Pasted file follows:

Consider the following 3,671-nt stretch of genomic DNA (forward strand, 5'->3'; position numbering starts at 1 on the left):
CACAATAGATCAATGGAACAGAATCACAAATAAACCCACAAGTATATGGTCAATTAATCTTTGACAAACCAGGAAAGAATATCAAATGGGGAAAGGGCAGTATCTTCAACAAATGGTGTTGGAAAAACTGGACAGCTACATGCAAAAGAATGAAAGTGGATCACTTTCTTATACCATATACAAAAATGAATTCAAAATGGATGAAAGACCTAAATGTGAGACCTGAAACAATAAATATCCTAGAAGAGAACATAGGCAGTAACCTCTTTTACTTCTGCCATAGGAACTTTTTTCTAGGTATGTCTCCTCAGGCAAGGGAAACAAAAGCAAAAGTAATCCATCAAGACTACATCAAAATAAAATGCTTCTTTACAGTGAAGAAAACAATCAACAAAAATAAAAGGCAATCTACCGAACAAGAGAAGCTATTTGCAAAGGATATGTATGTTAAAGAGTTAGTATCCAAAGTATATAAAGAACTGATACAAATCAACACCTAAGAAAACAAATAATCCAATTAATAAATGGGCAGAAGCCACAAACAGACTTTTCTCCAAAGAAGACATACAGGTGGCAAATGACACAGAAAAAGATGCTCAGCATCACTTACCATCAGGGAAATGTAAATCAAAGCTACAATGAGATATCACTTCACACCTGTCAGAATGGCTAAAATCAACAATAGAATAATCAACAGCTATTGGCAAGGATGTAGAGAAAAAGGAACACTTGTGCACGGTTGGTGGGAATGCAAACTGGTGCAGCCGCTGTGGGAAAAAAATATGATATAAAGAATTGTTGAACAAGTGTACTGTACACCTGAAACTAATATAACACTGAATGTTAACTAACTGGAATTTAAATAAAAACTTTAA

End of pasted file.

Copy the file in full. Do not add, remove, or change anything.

Consider the following 3,671-nt stretch of genomic DNA (forward strand, 5'->3'; position numbering starts at 1 on the left):
CACAATAGATCAATGGAACAGAATCACAAATAAACCCACAAGTATATGGTCAATTAATCTTTGACAAACCAGGAAAGAATATCAAATGGGGAAAGGGCAGTATCTTCAACAAATGGTGTTGGAAAAACTGGACAGCTACATGCAAAAGAATGAAAGTGGATCACTTTCTTATACCATATACAAAAATGAATTCAAAATGGATGAAAGACCTAAATGTGAGACCTGAAACAATAAATATCCTAGAAGAGAACATAGGCAGTAACCTCTTTTACTTCTGCCATAGGAACTTTTTTCTAGGTATGTCTCCTCAGGCAAGGGAAACAAAAGCAAAAGTAATCCATCAAGACTACATCAAAATAAAATGCTTCTTTACAGTGAAGAAAACAATCAACAAAAATAAAAGGCAATCTACCGAACAAGAGAAGCTATTTGCAAAGGATATGTATGTTAAAGAGTTAGTATCCAAAGTATATAAAGAACTGATACAAATCAACACCTAAGAAAACAAATAATCCAATTAATAAATGGGCAGAAGCCACAAACAGACTTTTCTCCAAAGAAGACATACAGGTGGCAAATGACACAGAAAAAGATGCTCAGCATCACTTACCATCAGGGAAATGTAAATCAAAGCTACAATGAGATATCACTTCACACCTGTCAGAATGGCTAAAATCAACAATAGAATAATCAACAGCTATTGGCAAGGATGTAGAGAAAAAGGAACACTTGTGCACGGTTGGTGGGAATGCAAACTGGTGCAGCCGCTGTGGGAAAAAAATATGATATAAAGAATTGTTGAACAAGTGTACTGTACACCTGAAACTAATATAACACTGAATGTTAACTAACTGGAATTTAAATAAAAACTTTAA